Jason's Review of 25th Hour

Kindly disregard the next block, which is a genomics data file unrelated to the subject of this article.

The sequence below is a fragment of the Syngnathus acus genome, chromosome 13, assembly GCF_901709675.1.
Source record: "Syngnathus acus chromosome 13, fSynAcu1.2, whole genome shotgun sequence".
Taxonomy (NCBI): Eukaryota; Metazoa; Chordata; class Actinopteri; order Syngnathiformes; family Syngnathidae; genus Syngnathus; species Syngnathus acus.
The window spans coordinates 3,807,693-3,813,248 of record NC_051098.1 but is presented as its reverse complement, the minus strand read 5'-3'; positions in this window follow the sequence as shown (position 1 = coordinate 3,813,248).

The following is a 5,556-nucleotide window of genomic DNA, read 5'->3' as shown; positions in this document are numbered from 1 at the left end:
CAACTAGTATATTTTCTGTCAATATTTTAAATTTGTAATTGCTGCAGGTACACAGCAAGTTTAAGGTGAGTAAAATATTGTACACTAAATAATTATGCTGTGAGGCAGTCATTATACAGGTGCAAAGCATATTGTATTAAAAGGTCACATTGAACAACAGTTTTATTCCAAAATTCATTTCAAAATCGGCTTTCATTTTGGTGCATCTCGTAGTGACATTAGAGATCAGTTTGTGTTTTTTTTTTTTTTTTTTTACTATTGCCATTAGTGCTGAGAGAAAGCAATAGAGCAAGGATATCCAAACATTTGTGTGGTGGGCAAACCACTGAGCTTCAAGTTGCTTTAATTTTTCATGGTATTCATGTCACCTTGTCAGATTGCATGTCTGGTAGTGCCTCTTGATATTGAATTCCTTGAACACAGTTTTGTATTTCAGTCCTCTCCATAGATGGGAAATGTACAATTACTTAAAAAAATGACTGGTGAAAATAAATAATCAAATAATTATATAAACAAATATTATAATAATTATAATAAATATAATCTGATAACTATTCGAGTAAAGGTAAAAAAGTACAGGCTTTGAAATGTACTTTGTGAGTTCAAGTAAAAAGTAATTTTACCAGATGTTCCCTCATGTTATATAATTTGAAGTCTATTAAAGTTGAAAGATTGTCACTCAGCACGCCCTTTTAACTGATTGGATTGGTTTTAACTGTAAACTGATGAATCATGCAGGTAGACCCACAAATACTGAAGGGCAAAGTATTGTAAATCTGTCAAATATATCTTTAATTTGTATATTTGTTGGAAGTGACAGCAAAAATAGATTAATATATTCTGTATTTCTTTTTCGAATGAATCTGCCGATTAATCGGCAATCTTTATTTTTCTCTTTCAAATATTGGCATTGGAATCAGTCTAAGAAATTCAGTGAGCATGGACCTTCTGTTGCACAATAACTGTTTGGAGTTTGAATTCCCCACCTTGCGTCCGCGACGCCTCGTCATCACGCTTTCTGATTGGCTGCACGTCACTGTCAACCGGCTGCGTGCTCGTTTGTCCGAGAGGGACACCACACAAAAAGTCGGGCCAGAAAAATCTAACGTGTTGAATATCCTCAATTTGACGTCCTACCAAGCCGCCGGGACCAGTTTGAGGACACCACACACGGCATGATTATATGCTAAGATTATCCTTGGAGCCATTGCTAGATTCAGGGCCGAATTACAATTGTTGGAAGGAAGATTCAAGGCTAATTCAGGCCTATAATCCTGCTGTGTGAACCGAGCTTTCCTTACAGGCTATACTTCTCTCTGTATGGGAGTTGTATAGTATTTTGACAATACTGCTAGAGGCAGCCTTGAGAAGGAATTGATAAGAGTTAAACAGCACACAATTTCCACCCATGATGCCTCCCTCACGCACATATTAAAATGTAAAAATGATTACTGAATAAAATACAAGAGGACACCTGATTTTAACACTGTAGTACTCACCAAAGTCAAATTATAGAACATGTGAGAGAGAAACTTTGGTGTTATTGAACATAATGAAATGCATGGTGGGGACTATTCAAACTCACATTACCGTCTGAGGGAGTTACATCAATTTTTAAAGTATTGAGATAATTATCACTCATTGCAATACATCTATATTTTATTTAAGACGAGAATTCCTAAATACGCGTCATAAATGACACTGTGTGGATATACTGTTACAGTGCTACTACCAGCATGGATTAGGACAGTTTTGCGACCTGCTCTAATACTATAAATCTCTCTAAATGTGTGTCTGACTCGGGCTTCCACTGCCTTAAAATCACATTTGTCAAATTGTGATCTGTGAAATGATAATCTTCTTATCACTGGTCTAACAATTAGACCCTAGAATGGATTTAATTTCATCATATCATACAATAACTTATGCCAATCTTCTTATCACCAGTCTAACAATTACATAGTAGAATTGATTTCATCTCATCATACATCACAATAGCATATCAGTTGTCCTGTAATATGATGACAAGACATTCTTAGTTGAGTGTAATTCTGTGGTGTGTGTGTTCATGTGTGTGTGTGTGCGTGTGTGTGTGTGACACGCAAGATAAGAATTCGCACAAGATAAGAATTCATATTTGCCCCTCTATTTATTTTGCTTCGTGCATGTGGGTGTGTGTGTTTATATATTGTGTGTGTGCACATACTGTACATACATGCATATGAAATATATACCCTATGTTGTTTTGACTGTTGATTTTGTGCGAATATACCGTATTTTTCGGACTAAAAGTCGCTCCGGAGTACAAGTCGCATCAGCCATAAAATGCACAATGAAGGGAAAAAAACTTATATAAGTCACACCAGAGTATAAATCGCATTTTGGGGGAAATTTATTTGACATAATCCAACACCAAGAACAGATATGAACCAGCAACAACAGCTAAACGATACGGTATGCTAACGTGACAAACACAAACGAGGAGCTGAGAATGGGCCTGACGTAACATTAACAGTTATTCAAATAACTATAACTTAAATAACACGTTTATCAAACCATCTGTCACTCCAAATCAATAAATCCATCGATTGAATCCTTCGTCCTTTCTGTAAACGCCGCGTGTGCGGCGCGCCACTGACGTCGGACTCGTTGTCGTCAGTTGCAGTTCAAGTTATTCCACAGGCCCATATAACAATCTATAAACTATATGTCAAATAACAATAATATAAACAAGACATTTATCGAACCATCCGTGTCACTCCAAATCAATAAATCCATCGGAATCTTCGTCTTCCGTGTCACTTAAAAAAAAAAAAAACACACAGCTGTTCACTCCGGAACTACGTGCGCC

Most Spike Lee movies are an education for me. I feel like I'm being exposed to a world that seems so different from my own. Yet now I feel like I live a little bit closer to that world at times, but in 25th Hour I still feel so distant from this world, but I still care so much about the people and lives that inhabit this part of New York soon after 9/11. There are events that leave you changed forever, even if they don't directly impact you. For Monty Brogan (Ed Norton), it will be the beginning of his 7 year prison term that starts within 25 hours of when the film begins. For his two best friends, father and girlfriend, it will be the loss of the Monty they know. And all the while the movie takes this journey, the fresh devastation of 9/11 is an unmistakable theme. Everyone who lived in the vast, magnificent city (that I've still never been to) were changed so dramatically. And you get the sense in the movie that this cloud of sadness, loss and despair fills these characters lives, all the way down to the lighting used. I find the beginning shots of the city to be very reminiscent of Woody Allen's beginning to Manhattan, but almost like an antonym to those scenes. Instead of loud, celebratory brass instruments highlighting the city in glorious black and white, in 25th Hour, we get ground swelling surges of symphonic swells that fill the audience with a sense of dread. Ed Norton's performance carries the burdens of his own mistakes so well. The rest of the performance are stellar as well. It does move slowly at times, so don't expect a fast paced movie. Instead you should expect to reflect on it quite often after your viewing.